Traditional Board Games



Senet is a race game from ancient Egypt. The board is a one-dimensional track that is folded in on itself, like that of snakes & ladders. Players race their pieces along the track according to the throws of casting sticks. There are safe squares and hazards along the way, and a piece may be knocked backwards if it is hit by an opponent. The pieces are borne off the board when they reach the end, and the first player to bear off all of his or her pieces is the winner.

History of Senet

History of Senet
Five thousand years ago, Egyptians amused themselves by playing senet, a race game for two players. The game was popular for over two and a half thousand years, and was played by rich and poor alike. It gave rise to many descendants, and it is possible that backgammon itself may be of the lineage of senet.

Tomb paintings show us much of what we know about this game. These images are of limited value, however, as they are all shown in profile. More interesting are those boards and pieces that remain, as these give us better clues about how the game was played.

The Egyptians never thought to leave a written summary of the rules for posterity, and unless some new discovery throws light upon the subject, the actual game played by the Egyptians shall remain a long-kept secret. However, several possibilities have been proposed by Egyptologists and historians to amuse those of us who would relive at least part of the experience of senet.

Rules for Senet

Rules for Senet
The rules given here are based upon those of Timothy Kendall. Other possibilities have been proposed by Gustav Jéquier, R. C. Bell and Professor John Tait.

1. Senet is played with fourteen pieces, seven per player, on a board of thirty squares, in three rows of ten. These form a continuous track from top left to bottom right, with the fifteenth square and the last five marked as in the diagram.

2. At the start of the game, the pieces are laid out on the first fourteen squares of the track, white on square 1, black on square 2, alternating white and black thereafter.

3. As the black pieces are slightly ahead, white starts the game.

4. On his turn a player will first throw four casting sticks, each of which is marked on one side and plain on the other. The value of the throw is the number of marked sides showing, or five if no marked sides show.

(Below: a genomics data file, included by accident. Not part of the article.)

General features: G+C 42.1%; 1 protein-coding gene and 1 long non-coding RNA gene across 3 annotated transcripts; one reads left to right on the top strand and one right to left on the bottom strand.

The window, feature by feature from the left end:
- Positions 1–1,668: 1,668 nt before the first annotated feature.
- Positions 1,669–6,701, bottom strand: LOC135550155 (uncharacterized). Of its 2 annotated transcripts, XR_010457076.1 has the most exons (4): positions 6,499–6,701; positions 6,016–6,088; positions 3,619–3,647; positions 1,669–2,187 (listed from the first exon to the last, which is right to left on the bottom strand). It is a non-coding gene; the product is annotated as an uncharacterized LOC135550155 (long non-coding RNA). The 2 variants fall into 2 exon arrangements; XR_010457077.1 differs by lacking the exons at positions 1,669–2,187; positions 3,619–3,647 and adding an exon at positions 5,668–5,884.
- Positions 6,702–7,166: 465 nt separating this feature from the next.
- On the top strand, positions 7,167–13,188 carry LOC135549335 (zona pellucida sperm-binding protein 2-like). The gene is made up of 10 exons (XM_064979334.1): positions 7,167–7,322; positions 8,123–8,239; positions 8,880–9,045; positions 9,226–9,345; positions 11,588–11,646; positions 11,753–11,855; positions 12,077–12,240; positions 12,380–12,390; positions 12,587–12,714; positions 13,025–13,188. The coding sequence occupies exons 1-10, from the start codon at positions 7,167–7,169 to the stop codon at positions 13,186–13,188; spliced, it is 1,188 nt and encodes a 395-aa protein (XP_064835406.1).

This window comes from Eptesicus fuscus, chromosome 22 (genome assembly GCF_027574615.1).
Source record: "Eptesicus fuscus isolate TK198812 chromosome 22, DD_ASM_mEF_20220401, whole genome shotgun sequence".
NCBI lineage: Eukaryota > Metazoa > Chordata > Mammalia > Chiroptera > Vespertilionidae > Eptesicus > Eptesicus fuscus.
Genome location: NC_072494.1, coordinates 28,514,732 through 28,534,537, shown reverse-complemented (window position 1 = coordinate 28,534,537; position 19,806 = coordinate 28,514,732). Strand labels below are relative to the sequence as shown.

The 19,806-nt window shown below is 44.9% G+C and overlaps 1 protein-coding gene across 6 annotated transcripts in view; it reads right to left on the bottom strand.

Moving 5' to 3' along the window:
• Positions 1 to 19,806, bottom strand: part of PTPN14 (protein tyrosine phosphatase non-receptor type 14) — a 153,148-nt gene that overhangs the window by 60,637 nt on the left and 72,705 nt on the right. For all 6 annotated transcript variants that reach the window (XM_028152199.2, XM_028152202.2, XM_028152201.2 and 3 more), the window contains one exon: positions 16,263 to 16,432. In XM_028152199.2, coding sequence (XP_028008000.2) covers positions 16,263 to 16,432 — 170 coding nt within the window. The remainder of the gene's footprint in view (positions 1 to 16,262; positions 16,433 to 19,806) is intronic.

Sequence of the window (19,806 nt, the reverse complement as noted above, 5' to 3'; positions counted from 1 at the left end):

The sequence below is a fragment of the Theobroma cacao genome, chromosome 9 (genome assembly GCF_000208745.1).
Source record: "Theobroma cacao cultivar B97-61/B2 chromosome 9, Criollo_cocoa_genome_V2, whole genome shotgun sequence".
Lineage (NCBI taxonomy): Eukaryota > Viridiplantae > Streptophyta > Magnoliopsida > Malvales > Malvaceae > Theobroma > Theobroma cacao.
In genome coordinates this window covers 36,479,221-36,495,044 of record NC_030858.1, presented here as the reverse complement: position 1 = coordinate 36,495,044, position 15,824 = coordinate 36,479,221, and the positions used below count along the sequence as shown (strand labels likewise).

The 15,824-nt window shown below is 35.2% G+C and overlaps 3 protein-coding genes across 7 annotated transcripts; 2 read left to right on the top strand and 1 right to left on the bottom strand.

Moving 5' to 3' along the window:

5. After throwing the sticks, the player shall move a piece forwards along the track by the number of squares indicated by the throw. A piece cannot land on another piece of the same colour. Nor can it land on an opponent's piece if that is adjacent to one or more of the opponent's other pieces.

6. Pieces are considered adjacent only if they sit on consecutive squares of the track. Those on separate rows are not considered to be adjacent, unless they sit on squares 10/11, or 20/21.

7. If no forward move is possible, then a piece must be moved backwards instead. If no backward move is possible, then the throw is lost and the opponent takes the casting sticks.

8. A piece may not pass over the 26th square. All pieces must land on this square before continuing further.

9. If a piece lands on the 27th square, it becomes trapped in the water and the player's turn ends.

10. Pieces landing on the last three squares, marked III, II and I, may not progress further, but may be borne off the board. An exact throw is required for squares III and II, but any throw can be used to bear a piece off square I. If it is necessary to move one of these pieces backwards, then it lands in the water as described above.

11. While a piece is in the water, its owner may move no other piece. He must either move the piece to the 15th square, instead of casting the sticks, or alternatively he can throw the casting sticks and bear the piece off the board on an exact throw of four. If there is already a piece on the 15th square, the player has no option but to throw the casting sticks and hope for a 4.

12. If the player's throw was 1, 4 or 5, and none of his pieces are in the water, then he wins another turn.

Capturing Enemy Pieces

13. If a piece lands on a lone piece of the opponent, the opponent's piece is moved back to the square from which the other piece came—i.e. they swap places.

Ending the Game

14. The player wins who is first to bear off all seven of his pieces from the board.


I've been playing this solo to see how it feels.  I found that almost never did the water pose a hazard; I could almost always just move a different piece.  So I tried the following rule.  After a piece lands on the 26th square, the player immediately rolls again, and must move the same piece.  There's one chance in 4 (if using the four throwing sticks) of getting a 1 and landing in the water.

Karen Robinson - 00:55, 22/12/2017

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